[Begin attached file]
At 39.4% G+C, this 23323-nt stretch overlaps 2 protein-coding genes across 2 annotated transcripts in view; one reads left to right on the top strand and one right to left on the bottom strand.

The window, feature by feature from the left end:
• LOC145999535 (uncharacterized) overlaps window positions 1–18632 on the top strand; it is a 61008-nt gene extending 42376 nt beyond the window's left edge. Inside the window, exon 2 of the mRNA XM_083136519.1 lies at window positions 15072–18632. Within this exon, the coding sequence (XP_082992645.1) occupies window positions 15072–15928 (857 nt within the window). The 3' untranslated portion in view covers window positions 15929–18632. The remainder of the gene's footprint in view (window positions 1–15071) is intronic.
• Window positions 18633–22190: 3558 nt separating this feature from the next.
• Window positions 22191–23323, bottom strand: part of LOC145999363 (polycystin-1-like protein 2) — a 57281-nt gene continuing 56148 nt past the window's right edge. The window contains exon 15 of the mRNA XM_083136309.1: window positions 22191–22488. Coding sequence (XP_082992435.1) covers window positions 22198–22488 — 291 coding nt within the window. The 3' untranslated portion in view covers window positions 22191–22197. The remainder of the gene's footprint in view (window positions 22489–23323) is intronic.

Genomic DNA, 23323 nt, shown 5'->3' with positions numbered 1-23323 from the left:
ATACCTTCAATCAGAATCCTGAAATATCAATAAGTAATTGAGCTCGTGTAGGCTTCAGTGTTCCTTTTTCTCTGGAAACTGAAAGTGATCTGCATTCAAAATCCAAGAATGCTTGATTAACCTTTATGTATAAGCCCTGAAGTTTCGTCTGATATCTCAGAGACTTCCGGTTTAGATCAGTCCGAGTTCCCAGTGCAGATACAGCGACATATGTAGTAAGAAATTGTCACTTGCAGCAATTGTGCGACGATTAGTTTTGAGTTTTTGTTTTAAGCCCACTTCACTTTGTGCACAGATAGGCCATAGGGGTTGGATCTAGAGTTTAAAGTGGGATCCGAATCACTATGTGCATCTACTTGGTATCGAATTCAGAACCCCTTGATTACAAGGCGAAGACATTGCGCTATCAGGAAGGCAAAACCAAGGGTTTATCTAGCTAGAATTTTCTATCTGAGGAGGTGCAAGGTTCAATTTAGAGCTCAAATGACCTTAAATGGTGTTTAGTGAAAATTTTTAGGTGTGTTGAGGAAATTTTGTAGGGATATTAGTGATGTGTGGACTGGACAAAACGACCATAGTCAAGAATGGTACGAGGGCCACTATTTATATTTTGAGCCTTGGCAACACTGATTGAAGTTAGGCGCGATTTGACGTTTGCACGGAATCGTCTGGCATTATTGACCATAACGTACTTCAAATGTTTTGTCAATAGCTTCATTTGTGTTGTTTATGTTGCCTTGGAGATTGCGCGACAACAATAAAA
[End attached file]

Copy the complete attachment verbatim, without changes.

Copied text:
At 39.4% G+C, this 23323-nt stretch overlaps 2 protein-coding genes across 2 annotated transcripts in view; one reads left to right on the top strand and one right to left on the bottom strand.

The window, feature by feature from the left end:
• LOC145999535 (uncharacterized) overlaps window positions 1–18632 on the top strand; it is a 61008-nt gene extending 42376 nt beyond the window's left edge. Inside the window, exon 2 of the mRNA XM_083136519.1 lies at window positions 15072–18632. Within this exon, the coding sequence (XP_082992645.1) occupies window positions 15072–15928 (857 nt within the window). The 3' untranslated portion in view covers window positions 15929–18632. The remainder of the gene's footprint in view (window positions 1–15071) is intronic.
• Window positions 18633–22190: 3558 nt separating this feature from the next.
• Window positions 22191–23323, bottom strand: part of LOC145999363 (polycystin-1-like protein 2) — a 57281-nt gene continuing 56148 nt past the window's right edge. The window contains exon 15 of the mRNA XM_083136309.1: window positions 22191–22488. Coding sequence (XP_082992435.1) covers window positions 22198–22488 — 291 coding nt within the window. The 3' untranslated portion in view covers window positions 22191–22197. The remainder of the gene's footprint in view (window positions 22489–23323) is intronic.

Genomic DNA, 23323 nt, shown 5'->3' with positions numbered 1-23323 from the left:
ATACCTTCAATCAGAATCCTGAAATATCAATAAGTAATTGAGCTCGTGTAGGCTTCAGTGTTCCTTTTTCTCTGGAAACTGAAAGTGATCTGCATTCAAAATCCAAGAATGCTTGATTAACCTTTATGTATAAGCCCTGAAGTTTCGTCTGATATCTCAGAGACTTCCGGTTTAGATCAGTCCGAGTTCCCAGTGCAGATACAGCGACATATGTAGTAAGAAATTGTCACTTGCAGCAATTGTGCGACGATTAGTTTTGAGTTTTTGTTTTAAGCCCACTTCACTTTGTGCACAGATAGGCCATAGGGGTTGGATCTAGAGTTTAAAGTGGGATCCGAATCACTATGTGCATCTACTTGGTATCGAATTCAGAACCCCTTGATTACAAGGCGAAGACATTGCGCTATCAGGAAGGCAAAACCAAGGGTTTATCTAGCTAGAATTTTCTATCTGAGGAGGTGCAAGGTTCAATTTAGAGCTCAAATGACCTTAAATGGTGTTTAGTGAAAATTTTTAGGTGTGTTGAGGAAATTTTGTAGGGATATTAGTGATGTGTGGACTGGACAAAACGACCATAGTCAAGAATGGTACGAGGGCCACTATTTATATTTTGAGCCTTGGCAACACTGATTGAAGTTAGGCGCGATTTGACGTTTGCACGGAATCGTCTGGCATTATTGACCATAACGTACTTCAAATGTTTTGTCAATAGCTTCATTTGTGTTGTTTATGTTGCCTTGGAGATTGCGCGACAACAATAAAA